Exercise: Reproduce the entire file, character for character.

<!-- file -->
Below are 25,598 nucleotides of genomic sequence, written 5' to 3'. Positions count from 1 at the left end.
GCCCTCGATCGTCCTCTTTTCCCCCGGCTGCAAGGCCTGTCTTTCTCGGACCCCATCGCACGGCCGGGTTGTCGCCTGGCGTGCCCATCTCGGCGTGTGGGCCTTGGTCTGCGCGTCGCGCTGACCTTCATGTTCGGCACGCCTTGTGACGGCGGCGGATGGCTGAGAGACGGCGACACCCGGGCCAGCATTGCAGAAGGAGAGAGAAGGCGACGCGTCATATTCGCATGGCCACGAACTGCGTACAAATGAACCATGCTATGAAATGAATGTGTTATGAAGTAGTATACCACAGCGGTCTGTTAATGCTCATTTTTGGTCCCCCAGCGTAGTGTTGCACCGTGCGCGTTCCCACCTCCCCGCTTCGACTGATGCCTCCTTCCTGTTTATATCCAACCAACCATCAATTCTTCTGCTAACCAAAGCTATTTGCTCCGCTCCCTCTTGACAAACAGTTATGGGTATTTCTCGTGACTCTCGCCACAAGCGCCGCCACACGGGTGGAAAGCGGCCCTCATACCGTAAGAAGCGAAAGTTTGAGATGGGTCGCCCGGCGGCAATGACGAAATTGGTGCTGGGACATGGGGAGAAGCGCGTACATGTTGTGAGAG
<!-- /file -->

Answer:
Below are 25,598 nucleotides of genomic sequence, written 5' to 3'. Positions count from 1 at the left end.
GCCCTCGATCGTCCTCTTTTCCCCCGGCTGCAAGGCCTGTCTTTCTCGGACCCCATCGCACGGCCGGGTTGTCGCCTGGCGTGCCCATCTCGGCGTGTGGGCCTTGGTCTGCGCGTCGCGCTGACCTTCATGTTCGGCACGCCTTGTGACGGCGGCGGATGGCTGAGAGACGGCGACACCCGGGCCAGCATTGCAGAAGGAGAGAGAAGGCGACGCGTCATATTCGCATGGCCACGAACTGCGTACAAATGAACCATGCTATGAAATGAATGTGTTATGAAGTAGTATACCACAGCGGTCTGTTAATGCTCATTTTTGGTCCCCCAGCGTAGTGTTGCACCGTGCGCGTTCCCACCTCCCCGCTTCGACTGATGCCTCCTTCCTGTTTATATCCAACCAACCATCAATTCTTCTGCTAACCAAAGCTATTTGCTCCGCTCCCTCTTGACAAACAGTTATGGGTATTTCTCGTGACTCTCGCCACAAGCGCCGCCACACGGGTGGAAAGCGGCCCTCATACCGTAAGAAGCGAAAGTTTGAGATGGGTCGCCCGGCGGCAATGACGAAATTGGTGCTGGGACATGGGGAGAAGCGCGTACATGTTGTGAGAG